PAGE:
Following these detailed provisions, language appears to the effect that either party may appeal an arbitrator's decision without prejudice within 15 days. No procedure for appeal or to whom such appeal is to be made is designated. There is no provision whatever for any second or appellate arbitration nor are the provisions applicable to arbitration made applicable to a second or appellate arbitration.
It is arguable that the language as to an appeal, if not wholly meaningless, contemplates an action in a Court of Common Pleas pursuant to R.C. 2711.01 et seq. and specifically pursuant to R.C. 2711.10 (authorizing that court to court to modify an award). On the other hand, a review by the same arbitrator or a review of the award by a subsequent arbitrator, as the company contends, may be contemplated. If the latter meaning is the true one, unlimited successive arbitrations without any finality might be involved.
However, the parties do not urge us to construe the Agreement, nor is it necessary to our decision to construe it. We are convinced that whatever may be the reach of R.C. 2711.04, it falls short of authorizing the Court of Common Pleas in this case to appoint a second or appellate arbitrator to conduct a second or appellate arbitration of the same issues which were already tried by an arbitrator whose decision is "final and binding upon the parties." Therefore, the Court of Common Pleas was manifestly without jurisdiction to appoint a second arbitrator and the Court of Appeals was in error in dismissing the action "because relators have an adequate remedy at law."
If an inferior court is without jurisdiction whatsoever to act, the availability or adequacy of a remedy of appeal to prevent the resulting injustice is immaterial to the exercise of supervisory jurisdiction by a superior court to prevent usurpation of jurisdiction by the inferior court. See State, ex rel. Northern Ohio Telephone Co., v. Winter (1970), 23 Ohio St.2d 6. See, also, Hall v. American Brake Shoe Co. (1968), 13 Ohio St.2d 11, 13.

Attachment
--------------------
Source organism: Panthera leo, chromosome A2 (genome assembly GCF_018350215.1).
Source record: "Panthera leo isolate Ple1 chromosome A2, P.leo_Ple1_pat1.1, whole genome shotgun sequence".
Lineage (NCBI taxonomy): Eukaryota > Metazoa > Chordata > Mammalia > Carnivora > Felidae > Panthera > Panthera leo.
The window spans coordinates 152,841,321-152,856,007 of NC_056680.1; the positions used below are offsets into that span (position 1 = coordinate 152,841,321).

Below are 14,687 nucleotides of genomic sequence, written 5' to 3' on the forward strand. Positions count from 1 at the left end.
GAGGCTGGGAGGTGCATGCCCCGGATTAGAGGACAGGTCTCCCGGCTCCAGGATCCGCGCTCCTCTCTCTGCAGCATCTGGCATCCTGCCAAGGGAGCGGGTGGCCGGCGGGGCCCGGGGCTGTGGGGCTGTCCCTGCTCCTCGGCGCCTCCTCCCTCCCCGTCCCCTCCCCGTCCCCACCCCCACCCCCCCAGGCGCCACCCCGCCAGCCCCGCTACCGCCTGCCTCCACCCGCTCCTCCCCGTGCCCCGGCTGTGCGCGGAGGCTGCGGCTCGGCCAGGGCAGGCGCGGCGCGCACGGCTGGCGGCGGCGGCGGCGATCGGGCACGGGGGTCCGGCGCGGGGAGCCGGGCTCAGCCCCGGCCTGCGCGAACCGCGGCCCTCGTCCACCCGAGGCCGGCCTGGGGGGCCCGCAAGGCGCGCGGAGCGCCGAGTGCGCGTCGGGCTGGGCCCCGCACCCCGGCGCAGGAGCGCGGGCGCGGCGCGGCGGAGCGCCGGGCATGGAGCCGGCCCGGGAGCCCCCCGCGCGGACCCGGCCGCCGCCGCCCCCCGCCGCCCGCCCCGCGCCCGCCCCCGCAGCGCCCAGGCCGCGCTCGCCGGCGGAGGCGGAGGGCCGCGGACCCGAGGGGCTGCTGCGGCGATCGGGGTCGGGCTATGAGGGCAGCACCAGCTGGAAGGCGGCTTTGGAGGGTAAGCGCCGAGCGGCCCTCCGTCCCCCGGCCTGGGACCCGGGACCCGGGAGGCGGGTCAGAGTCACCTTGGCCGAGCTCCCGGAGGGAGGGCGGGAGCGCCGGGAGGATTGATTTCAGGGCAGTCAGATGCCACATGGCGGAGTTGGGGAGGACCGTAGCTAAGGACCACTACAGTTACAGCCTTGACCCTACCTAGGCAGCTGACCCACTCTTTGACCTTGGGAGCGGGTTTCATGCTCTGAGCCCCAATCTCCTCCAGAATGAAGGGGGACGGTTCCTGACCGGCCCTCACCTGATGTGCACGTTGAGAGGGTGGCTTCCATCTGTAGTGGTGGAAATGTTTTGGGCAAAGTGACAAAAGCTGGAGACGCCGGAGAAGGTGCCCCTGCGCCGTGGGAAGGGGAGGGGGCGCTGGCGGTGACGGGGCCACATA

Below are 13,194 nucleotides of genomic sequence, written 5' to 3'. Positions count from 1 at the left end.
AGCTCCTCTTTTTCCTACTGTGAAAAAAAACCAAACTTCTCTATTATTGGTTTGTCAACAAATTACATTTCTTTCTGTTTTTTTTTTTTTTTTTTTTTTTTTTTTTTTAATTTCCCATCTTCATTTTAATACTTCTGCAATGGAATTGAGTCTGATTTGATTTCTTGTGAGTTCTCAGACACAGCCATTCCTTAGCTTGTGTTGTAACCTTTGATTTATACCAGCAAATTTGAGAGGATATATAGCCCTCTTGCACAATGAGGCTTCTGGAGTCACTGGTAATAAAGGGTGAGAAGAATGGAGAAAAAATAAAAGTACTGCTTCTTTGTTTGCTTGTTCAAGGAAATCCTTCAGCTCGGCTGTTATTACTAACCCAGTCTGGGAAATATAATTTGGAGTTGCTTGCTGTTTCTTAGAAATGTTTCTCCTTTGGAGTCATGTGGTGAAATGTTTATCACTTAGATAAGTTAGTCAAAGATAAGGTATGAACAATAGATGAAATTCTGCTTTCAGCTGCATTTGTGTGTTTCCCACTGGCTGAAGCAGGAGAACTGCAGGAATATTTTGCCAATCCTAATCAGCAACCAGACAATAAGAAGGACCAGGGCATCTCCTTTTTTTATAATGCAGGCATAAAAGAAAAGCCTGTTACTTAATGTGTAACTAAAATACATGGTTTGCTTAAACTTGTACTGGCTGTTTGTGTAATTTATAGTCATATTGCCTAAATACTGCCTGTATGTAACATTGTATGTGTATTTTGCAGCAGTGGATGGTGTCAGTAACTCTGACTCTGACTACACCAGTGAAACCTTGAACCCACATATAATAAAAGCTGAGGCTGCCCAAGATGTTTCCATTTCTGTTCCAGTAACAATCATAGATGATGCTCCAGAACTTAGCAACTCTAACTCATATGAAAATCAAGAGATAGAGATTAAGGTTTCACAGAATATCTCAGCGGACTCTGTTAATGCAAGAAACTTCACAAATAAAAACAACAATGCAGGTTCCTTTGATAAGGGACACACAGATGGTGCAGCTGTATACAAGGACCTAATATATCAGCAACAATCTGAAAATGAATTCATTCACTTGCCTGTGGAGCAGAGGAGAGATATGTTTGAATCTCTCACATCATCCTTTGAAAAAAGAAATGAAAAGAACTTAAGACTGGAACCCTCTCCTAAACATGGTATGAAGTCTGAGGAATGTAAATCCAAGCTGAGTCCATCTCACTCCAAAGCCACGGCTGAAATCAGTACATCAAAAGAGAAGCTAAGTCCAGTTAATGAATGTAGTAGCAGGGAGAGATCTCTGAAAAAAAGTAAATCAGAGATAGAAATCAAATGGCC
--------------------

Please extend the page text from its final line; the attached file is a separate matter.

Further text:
It should be clearly understood that where language seemingly to the contrary appears in our prior decisions, the inferior court had at least basic statutory jurisdiction to proceed in the case. See, for example, State, ex rel. Dickison, v. Court of Common Pleas (1971), 28 Ohio St.2d 179 (declaratory judgment); State, ex rel. Roulhac, v. Probate Court (1970), 21 Ohio St.2d 105 (action to determine heirship); State, ex rel. Ferrebee, v. Court of Appeals (1968), 14 Ohio St.2d 109 (motion for new trial); and State, ex rel. Winnefeld, v. Court of Common Pleas (1953), 159 Ohio St. 225 (declaratory judgment).
The final question for us arises from the alternative reason upon which the Court of Appeals based its dismissal of the action, i.e., that the Court of Common Pleas had acted prior to the filing of the complaint for a writ of prohibition.
This reasoning is supported by the second sentence of the third paragraph of the syllabus of State, ex rel. Frasch, v. Miller (1933), 126 Ohio St. 287; the second paragraph of the syllabus of Marsh v. Goldthorpe (1930), 123 Ohio St. 103; and the fifth paragraph of the syllabus of State, ex rel. Birckell, v. Roach (1930), 122 Ohio St. 117. However, in none of those cases was the rule, that prohibition may be invoked only to prevent a future act and not to undo an act already performed, necessary to its disposition.
Our present opinion is that a strict adherence to that rule exalts form over substance, particularly where, as here, a total and complete want of jurisdiction by the lower court is presented and the issuance of the writ will serve to arrest the authority to act of the arbitrator appointed by that court.
See State, ex rel. Northern Ohio Telephone Co., v. Winter, supra ( 23 Ohio St.2d 6), in which, after an ultra vires temporary injunction had been issued by the Court of Common Pleas, we granted a writ of prohibition which was effectual not only to prevent further action by that court but to invalidate the order already made.
Thus, a court which has jurisdiction to issue the writ of prohibition as well as the writs of procedendo and mandamus has plenary power, not only to prevent excesses of lower tribunals, but to correct the results thereof and to restore the parties to the same position they occupied before the excesses occurred.
The judgment below is vacated and the writ prayed for is allowed.
Judgment vacated and writ allowed.
O'NEILL, C.J., HERBERT, LEACH and BROWN, JJ., concur.
CORRIGAN and STERN, JJ., dissent.